You can’t afford to be offline. Literally.
Downtime is the scourge of the modern working world. Few – if any – technical issues are more infuriating. Whether it’s planned maintenance or a surprise outage, not being able to access your systems during working hours leaves projects unfinished, contracts unsigned, and business owners understandably frustrated.
Frustrated – that is – and broke.
In addition to costing businesses an arm and a leg in peace of mind, excessive downtime can also cost companies millions of dollars in cold hard cash. From lost revenue to hefty recovery price tags, anytime your business is down, you are in effect hemorrhaging money.
How much money? Let’s find out:
What is Downtime?
Just to make sure we cover our bases, let’s begin with a quick definition.
When referring to IT programs specifically, downtime describes any time you are unable to access your systems, networks, or machines. Downtime can be caused by anything from hardware failure to software issues, from network connectivity problems to prolonged maintenance requirements, all of which can have severe consequences for your bottom line.
Some of the costs associated with downtime include:
- Lost Sales
- Lost Productivity
- Lost Data
- Lost Revenue
- Hardware Repair Costs
- Software Costs
- Recovery Costs
- And More
Downtime, By the Numbers
Based on findings by Solarwinds, the average cost of downtime per minute for small businesses is $427 and $9,000 for larger enterprises. If you think of this cost per minute from an hourly perspective, a single hour of downtime costs small businesses roughly $25,620 and over half a million ($540,000) for enterprises.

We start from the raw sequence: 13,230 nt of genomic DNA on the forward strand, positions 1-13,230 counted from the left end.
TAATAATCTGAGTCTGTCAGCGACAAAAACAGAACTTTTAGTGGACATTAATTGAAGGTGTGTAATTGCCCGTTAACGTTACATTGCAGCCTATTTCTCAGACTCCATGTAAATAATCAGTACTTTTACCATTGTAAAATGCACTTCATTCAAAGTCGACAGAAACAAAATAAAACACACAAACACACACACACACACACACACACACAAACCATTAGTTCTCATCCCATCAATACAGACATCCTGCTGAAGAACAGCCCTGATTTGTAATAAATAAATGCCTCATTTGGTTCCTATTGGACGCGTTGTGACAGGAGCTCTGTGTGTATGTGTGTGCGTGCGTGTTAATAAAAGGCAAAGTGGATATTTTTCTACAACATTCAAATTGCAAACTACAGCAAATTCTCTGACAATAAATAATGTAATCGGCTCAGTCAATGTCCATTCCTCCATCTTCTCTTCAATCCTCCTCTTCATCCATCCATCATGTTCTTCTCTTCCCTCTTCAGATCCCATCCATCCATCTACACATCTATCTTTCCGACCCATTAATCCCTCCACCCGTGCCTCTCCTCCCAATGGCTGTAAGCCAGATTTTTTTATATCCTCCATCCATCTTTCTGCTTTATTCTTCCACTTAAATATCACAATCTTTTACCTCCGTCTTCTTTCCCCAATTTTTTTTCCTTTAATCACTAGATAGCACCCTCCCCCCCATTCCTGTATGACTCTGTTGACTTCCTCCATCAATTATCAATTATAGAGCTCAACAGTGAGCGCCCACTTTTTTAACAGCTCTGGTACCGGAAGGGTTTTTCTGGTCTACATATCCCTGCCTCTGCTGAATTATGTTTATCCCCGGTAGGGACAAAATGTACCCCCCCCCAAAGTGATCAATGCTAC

In June of 2021, a 1-hour downtime cost Amazon $34M in sales.
A 5-hour Facebook outage in 2021 reportedly cost the social media giant a whopping $65M in revenue.
In a Gartner survey, 98% of companies stated the cost of IT downtime ranged from $100,000 to $540,000 per hour.
So, the risks are clear, but how do we determine how much downtime is going to cost your business in particular?
Approximately, the cost of downtime per hour equals lost revenue plus lost productivity per hour plus the cost to recover per hour.
You can approximate productivity by multiplying the number of employees affected by their hourly rate, and approximate lost revenue by dividing annual revenue by how many hours your team works in a year.
While these equations might not provide you with the exact number, they’ll give you a fairly good idea of your price point. And we’re willing to bet it’s not a pretty one.
Of course, not every cost associated with downtime can be calculated in nickels and dimes. As with any major technological issue, there are some ancillary costs to losing system access that, while they may not have an exact price point, can certainly hit your bottom line – and hard.
Some intangibles associated with IT downtime include:
- Damaged Reputation
- Lack of Confidence
- Stress (Both Human and Technological)
- Security Concerns
- Lost Momentum
- Lack of Customer Service
What Goes Up, Needn’t Come Down
Are the numbers making you nervous? They should. But in the face of such staggering statistics, it’s important to remember that downtime isn’t inevitable. With the right IT program in place, the threat of downtime can be almost non-existent.
EMPIST can help you build that program. With two decades of multifaceted technology experience, our team is ready to help develop a tailored plan that changes with your business while still minimizing risk.
Interested in getting started? Say no to downtime, contact us online today to learn more about EMPIST IT services.